What rule of law?
Aasim Sajjad Akhtar
In theory, the modern liberal-constitutional state has three autonomous arms, all of which ideally reinforce its inherently democratic character. It is not uncommon to hear the liberal intelligentsia exhort that the biggest failing in Pakistan is the fact that the 'rule of law' has not been upheld; in other words, the executive arm of the state has dominated the legislative and judicial arms. This argument would make sense if the Pakistani state were actually fashioned on genuine liberal principles, which, of course, it is not. Instead it remains wedded to the colonial mandate with which it was endowed when it came into being under the British. This means that the judicial arm of the state actually serves to reinforce the executive rather than keep it in check. It is therefore not surprising at all that the executive (read: administrative) arm of the state remains as dominant as it is.
Hence when the judiciary does actually issue a judgment that seemingly defies the executive, one cannot but help sit up and take notice. For much of Pakistan's history, the judiciary has been complicit with the forces of dictatorship, starting with the Maulvi Tamizuddin case following the dissolution of the Constituent Assembly in 1954, followed by the Supreme Court ruling in favour of the 1958 coup, to the ruling that gave constitutional legitimacy to Ziaul Haq's coup. And the list could go on. There have been a handful of contrary decisions as well, including the Supreme Court ruling against President Ghulam Ishaq Khan's dismissal of the first Nawaz Sharif government in 1993. The recent Supreme Court ruling annulling the privatisation of Pakistan Steel Mills (PSM) is another such rare occurrence.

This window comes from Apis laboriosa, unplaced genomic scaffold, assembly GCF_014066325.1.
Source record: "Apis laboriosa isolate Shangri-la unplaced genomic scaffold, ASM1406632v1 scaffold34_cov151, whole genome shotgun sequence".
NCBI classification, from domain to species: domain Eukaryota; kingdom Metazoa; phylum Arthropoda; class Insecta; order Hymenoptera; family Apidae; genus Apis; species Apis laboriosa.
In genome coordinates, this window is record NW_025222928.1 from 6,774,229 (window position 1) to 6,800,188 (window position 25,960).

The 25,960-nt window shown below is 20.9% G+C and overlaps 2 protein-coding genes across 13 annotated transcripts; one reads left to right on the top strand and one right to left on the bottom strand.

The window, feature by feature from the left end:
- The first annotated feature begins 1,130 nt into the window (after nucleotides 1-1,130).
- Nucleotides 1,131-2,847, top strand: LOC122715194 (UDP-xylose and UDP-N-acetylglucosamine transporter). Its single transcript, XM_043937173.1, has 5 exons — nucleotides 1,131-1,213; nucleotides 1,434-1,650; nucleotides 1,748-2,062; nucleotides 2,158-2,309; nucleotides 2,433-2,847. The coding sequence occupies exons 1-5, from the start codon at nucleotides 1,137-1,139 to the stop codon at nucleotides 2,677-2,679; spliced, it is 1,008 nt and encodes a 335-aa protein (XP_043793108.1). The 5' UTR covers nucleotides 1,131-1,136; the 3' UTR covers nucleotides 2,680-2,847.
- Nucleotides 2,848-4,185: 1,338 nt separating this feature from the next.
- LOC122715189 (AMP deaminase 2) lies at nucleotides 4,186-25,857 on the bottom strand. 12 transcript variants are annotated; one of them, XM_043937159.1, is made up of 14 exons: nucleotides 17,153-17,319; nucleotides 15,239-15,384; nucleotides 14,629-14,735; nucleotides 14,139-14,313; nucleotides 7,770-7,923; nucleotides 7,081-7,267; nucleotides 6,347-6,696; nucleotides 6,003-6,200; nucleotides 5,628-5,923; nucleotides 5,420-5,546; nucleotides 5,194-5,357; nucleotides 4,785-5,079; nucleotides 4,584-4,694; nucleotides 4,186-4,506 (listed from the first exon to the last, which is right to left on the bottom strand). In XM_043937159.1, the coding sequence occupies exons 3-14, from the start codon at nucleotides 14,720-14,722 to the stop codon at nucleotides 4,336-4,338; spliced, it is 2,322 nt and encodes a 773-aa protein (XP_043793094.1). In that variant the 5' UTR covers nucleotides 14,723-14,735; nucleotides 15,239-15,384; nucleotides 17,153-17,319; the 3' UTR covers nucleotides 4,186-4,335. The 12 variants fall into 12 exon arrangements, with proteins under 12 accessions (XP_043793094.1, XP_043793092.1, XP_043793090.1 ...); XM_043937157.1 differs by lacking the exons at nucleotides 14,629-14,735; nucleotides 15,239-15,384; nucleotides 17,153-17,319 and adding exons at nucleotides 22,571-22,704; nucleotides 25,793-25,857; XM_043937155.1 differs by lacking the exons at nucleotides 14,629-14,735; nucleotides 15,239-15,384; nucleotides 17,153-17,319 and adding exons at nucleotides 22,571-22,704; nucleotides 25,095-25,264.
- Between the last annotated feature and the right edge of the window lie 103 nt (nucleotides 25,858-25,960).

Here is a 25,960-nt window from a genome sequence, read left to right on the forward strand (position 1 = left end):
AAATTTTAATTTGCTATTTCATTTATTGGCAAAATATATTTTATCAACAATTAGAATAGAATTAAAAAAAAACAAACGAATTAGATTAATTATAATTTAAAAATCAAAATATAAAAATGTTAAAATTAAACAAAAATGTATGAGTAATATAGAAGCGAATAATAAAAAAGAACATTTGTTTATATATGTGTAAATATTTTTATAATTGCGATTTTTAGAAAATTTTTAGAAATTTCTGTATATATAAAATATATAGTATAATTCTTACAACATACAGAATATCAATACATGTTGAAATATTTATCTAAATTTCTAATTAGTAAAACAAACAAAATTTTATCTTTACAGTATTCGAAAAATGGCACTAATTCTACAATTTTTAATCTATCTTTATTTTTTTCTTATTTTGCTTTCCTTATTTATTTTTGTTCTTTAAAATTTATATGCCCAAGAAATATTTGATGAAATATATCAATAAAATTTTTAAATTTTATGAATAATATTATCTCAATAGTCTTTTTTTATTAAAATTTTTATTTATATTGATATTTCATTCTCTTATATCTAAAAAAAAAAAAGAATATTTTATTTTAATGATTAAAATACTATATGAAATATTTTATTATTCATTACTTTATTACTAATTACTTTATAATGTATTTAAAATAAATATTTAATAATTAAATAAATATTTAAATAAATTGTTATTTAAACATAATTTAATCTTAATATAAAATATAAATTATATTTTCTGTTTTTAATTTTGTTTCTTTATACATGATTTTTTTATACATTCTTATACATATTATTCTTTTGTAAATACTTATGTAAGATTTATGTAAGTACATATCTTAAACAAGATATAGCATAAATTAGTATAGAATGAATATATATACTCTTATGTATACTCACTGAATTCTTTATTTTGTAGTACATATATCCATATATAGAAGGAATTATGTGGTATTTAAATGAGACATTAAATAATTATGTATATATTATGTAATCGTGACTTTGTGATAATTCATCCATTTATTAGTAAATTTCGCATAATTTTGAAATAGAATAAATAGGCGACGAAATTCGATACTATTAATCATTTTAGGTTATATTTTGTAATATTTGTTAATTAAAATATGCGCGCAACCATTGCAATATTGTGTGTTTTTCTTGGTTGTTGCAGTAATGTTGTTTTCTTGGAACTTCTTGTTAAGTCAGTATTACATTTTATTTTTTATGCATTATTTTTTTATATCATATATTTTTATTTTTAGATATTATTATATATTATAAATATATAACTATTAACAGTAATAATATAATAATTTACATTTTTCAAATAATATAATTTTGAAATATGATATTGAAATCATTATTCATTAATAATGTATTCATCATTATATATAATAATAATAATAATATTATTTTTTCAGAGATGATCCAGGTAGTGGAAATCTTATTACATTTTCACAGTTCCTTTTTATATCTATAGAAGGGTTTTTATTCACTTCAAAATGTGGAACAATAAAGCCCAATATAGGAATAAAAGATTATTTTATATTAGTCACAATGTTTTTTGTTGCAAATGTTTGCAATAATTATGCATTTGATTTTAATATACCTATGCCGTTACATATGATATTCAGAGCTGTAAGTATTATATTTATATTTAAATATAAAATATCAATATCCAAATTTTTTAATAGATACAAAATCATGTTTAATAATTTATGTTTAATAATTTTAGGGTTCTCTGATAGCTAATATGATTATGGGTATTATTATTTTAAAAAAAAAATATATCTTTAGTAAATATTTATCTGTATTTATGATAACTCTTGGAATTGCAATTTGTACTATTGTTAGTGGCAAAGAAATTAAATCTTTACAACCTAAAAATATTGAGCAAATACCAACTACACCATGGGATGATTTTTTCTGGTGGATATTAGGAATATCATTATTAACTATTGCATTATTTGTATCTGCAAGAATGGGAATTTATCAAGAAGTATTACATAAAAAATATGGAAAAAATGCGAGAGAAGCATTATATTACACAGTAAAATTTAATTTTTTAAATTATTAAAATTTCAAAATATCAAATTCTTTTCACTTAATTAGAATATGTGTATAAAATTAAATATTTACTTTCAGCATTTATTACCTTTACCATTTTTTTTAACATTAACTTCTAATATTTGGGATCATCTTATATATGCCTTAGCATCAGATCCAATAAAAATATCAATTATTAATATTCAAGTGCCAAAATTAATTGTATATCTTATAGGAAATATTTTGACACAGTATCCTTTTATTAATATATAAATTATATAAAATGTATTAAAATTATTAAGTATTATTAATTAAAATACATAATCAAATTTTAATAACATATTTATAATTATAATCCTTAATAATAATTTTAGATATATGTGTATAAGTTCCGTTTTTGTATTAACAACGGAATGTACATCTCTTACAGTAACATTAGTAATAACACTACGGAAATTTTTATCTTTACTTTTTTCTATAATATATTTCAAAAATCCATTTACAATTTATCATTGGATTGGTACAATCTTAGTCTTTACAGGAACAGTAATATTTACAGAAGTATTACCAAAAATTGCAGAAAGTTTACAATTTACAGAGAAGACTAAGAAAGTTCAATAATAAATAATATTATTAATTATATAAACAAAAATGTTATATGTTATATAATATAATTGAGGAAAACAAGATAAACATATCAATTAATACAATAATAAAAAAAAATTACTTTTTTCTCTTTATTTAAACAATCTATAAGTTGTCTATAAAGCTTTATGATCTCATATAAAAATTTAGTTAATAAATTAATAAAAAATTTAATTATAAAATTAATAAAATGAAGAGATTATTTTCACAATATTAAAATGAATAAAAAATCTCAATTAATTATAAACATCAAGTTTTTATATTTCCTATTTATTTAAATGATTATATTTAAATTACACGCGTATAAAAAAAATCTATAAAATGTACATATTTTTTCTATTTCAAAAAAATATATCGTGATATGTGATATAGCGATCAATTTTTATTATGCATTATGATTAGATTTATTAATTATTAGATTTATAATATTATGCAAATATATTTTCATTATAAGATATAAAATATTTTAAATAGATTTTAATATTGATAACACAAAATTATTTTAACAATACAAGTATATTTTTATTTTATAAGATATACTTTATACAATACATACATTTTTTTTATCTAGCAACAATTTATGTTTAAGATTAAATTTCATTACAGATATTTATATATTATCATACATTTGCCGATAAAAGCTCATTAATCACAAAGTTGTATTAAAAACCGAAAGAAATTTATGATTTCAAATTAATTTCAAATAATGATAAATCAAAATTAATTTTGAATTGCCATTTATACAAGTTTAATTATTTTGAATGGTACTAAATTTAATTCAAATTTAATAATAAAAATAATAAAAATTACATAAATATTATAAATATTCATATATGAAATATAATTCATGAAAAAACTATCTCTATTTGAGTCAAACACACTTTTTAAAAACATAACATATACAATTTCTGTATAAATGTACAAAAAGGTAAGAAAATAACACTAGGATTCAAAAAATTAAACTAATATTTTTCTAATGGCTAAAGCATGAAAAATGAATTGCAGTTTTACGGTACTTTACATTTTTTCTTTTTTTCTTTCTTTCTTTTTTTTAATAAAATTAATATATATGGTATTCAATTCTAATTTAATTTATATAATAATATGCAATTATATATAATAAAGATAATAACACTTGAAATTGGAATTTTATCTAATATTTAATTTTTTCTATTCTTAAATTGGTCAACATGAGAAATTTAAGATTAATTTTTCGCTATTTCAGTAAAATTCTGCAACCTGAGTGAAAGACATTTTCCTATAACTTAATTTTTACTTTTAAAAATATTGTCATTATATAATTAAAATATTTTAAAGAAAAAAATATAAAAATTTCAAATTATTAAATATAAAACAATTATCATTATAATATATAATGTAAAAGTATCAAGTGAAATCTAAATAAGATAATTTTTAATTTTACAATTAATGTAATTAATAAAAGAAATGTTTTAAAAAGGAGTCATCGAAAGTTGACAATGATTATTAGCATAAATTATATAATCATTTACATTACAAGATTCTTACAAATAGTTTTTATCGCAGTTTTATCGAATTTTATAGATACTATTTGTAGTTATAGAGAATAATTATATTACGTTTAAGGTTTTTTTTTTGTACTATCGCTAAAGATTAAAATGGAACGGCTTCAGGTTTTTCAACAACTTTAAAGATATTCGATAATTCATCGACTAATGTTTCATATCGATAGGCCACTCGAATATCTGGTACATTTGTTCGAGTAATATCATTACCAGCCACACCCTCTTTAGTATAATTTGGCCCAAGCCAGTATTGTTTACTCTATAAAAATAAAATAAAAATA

At the very least, the PSM decision is an affront to the much vaunted economic regime of the Musharraf government. For much of the past seven years, privatisation has been depicted as a magical panacea to the numerous structural problems facing the economy. Among the many 'historic' privatisations that the government has gone on and on about are those of Pakistan Telecommunication Company Limited (PTCL) and Karachi Electricity Supply Corporation (KESC). The prime minister has said on multiple occasions that the government wants to sell virtually all state enterprises and has insisted on the inherent wisdom of such a policy. The PSM privatisation was said to be a major heist for the government; its subsequent annulment by the court cannot be viewed as anything less than a major setback.
Arguably however, the court's decision has more significant implications. Its annulment of the PSM privatisation was based upon clear evidence that the process was highly suspect, and that government high-ups favoured the eventual successful bidder on account of personal contacts. Furthermore the favoured bid ostensibly offered the chance of self-aggrandizement for state functionaries. On the whole, all big deals done by this or any other government in Pakistan can always be expected to be at least partially influenced by considerations of personal accumulation. Then again it is important to bear in mind that this is not a uniquely Pakistani phenomenon. For a long time, third world governments were viewed as especially corrupt, perennially prone to 'cronyism' and insider deals. More recently, the phenomenon has been proven to be a worldwide one, not restricted to certain cultural settings; the current administration in the United States has set new standards for nepotism by exploiting the business-government nexus like never before. In any case, the fact that at least one such underhanded deal has been exposed in Pakistan is an important step forward.